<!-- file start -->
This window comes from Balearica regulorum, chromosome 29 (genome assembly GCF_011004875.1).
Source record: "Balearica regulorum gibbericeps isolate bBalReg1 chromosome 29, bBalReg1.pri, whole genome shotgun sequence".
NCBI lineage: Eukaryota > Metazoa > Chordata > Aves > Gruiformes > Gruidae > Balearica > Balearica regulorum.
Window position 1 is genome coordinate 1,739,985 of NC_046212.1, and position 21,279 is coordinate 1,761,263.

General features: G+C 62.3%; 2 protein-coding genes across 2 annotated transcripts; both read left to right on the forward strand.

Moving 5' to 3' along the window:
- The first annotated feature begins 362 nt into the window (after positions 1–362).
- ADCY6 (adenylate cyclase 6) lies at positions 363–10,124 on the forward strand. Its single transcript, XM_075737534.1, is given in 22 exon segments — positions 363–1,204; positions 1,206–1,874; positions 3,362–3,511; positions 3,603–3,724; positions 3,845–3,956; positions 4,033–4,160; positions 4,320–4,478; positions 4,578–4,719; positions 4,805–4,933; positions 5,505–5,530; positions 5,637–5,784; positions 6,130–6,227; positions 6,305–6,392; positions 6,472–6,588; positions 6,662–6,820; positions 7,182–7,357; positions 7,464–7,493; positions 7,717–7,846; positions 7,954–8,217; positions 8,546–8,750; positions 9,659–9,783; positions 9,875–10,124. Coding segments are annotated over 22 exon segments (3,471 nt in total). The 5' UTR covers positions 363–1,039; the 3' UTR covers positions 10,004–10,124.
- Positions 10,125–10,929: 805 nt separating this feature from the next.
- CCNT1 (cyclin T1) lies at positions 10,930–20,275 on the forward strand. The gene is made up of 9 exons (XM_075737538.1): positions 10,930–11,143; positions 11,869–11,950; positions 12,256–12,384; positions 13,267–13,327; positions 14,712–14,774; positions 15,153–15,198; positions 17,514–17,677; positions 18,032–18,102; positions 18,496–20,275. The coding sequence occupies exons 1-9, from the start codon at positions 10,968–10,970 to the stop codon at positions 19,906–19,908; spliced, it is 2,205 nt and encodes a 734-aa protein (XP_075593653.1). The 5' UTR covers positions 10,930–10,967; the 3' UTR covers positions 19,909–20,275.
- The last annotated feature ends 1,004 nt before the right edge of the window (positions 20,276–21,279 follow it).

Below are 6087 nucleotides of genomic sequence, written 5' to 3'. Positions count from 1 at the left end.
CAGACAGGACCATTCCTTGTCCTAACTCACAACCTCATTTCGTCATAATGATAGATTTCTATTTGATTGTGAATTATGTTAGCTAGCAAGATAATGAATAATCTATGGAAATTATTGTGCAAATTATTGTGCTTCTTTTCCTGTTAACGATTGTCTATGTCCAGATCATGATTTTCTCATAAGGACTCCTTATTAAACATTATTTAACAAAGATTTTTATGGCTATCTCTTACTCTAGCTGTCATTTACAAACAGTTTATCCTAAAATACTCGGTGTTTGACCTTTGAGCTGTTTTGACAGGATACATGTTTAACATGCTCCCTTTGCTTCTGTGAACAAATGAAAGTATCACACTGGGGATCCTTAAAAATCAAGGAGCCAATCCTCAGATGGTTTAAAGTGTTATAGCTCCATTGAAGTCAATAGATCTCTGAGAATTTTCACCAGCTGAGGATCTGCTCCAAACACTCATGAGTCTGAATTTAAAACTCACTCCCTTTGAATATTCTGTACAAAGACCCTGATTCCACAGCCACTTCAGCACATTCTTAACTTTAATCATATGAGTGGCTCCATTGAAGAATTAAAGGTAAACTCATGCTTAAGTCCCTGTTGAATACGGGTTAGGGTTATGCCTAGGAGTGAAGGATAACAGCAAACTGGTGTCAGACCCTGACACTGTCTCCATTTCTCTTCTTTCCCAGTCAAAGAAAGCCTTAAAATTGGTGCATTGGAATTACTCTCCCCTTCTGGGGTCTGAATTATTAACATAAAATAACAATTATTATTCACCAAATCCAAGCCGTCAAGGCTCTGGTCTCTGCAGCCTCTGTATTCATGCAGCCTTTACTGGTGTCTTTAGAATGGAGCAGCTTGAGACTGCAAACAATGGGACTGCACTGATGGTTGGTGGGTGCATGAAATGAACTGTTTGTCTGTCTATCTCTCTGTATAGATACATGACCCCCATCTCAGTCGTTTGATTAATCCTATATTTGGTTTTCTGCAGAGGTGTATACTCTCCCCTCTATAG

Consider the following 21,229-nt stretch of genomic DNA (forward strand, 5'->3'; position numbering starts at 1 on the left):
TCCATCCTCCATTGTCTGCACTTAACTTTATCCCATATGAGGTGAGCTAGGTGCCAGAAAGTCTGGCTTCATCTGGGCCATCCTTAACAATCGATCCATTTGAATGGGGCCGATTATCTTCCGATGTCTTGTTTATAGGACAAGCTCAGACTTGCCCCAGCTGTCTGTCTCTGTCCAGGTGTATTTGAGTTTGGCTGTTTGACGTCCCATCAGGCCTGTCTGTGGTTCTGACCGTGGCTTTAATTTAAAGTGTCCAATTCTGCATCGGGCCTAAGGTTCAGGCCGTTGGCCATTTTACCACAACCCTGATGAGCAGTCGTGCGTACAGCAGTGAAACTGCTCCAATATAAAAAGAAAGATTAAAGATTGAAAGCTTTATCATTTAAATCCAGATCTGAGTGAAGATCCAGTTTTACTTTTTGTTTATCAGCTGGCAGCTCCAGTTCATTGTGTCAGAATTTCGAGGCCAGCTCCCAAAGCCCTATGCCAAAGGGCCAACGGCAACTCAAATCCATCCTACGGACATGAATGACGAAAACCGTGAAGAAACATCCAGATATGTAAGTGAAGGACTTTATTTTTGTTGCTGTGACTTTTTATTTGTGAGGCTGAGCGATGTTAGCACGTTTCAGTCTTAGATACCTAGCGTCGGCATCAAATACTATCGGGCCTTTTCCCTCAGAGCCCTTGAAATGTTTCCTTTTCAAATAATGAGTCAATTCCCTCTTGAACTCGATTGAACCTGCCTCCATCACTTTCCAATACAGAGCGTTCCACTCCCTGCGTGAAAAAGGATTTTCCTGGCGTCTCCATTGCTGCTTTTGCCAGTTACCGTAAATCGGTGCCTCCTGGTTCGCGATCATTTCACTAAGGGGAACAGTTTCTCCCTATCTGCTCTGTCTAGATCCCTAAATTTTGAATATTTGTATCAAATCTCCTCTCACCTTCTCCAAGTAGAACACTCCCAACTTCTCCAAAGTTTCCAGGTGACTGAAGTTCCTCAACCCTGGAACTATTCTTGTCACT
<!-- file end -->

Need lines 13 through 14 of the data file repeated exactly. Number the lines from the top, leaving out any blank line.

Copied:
CAGACAGGACCATTCCTTGTCCTAACTCACAACCTCATTTCGTCATAATGATAGATTTCTATTTGATTGTGAATTATGTTAGCTAGCAAGATAATGAATAATCTATGGAAATTATTGTGCAAATTATTGTGCTTCTTTTCCTGTTAACGATTGTCTATGTCCAGATCATGATTTTCTCATAAGGACTCCTTATTAAACATTATTTAACAAAGATTTTTATGGCTATCTCTTACTCTAGCTGTCATTTACAAACAGTTTATCCTAAAATACTCGGTGTTTGACCTTTGAGCTGTTTTGACAGGATACATGTTTAACATGCTCCCTTTGCTTCTGTGAACAAATGAAAGTATCACACTGGGGATCCTTAAAAATCAAGGAGCCAATCCTCAGATGGTTTAAAGTGTTATAGCTCCATTGAAGTCAATAGATCTCTGAGAATTTTCACCAGCTGAGGATCTGCTCCAAACACTCATGAGTCTGAATTTAAAACTCACTCCCTTTGAATATTCTGTACAAAGACCCTGATTCCACAGCCACTTCAGCACATTCTTAACTTTAATCATATGAGTGGCTCCATTGAAGAATTAAAGGTAAACTCATGCTTAAGTCCCTGTTGAATACGGGTTAGGGTTATGCCTAGGAGTGAAGGATAACAGCAAACTGGTGTCAGACCCTGACACTGTCTCCATTTCTCTTCTTTCCCAGTCAAAGAAAGCCTTAAAATTGGTGCATTGGAATTACTCTCCCCTTCTGGGGTCTGAATTATTAACATAAAATAACAATTATTATTCACCAAATCCAAGCCGTCAAGGCTCTGGTCTCTGCAGCCTCTGTATTCATGCAGCCTTTACTGGTGTCTTTAGAATGGAGCAGCTTGAGACTGCAAACAATGGGACTGCACTGATGGTTGGTGGGTGCATGAAATGAACTGTTTGTCTGTCTATCTCTCTGTATAGATACATGACCCCCATCTCAGTCGTTTGATTAATCCTATATTTGGTTTTCTGCAGAGGTGTATACTCTCCCCTCTATAG

Consider the following 21,229-nt stretch of genomic DNA (forward strand, 5'->3'; position numbering starts at 1 on the left):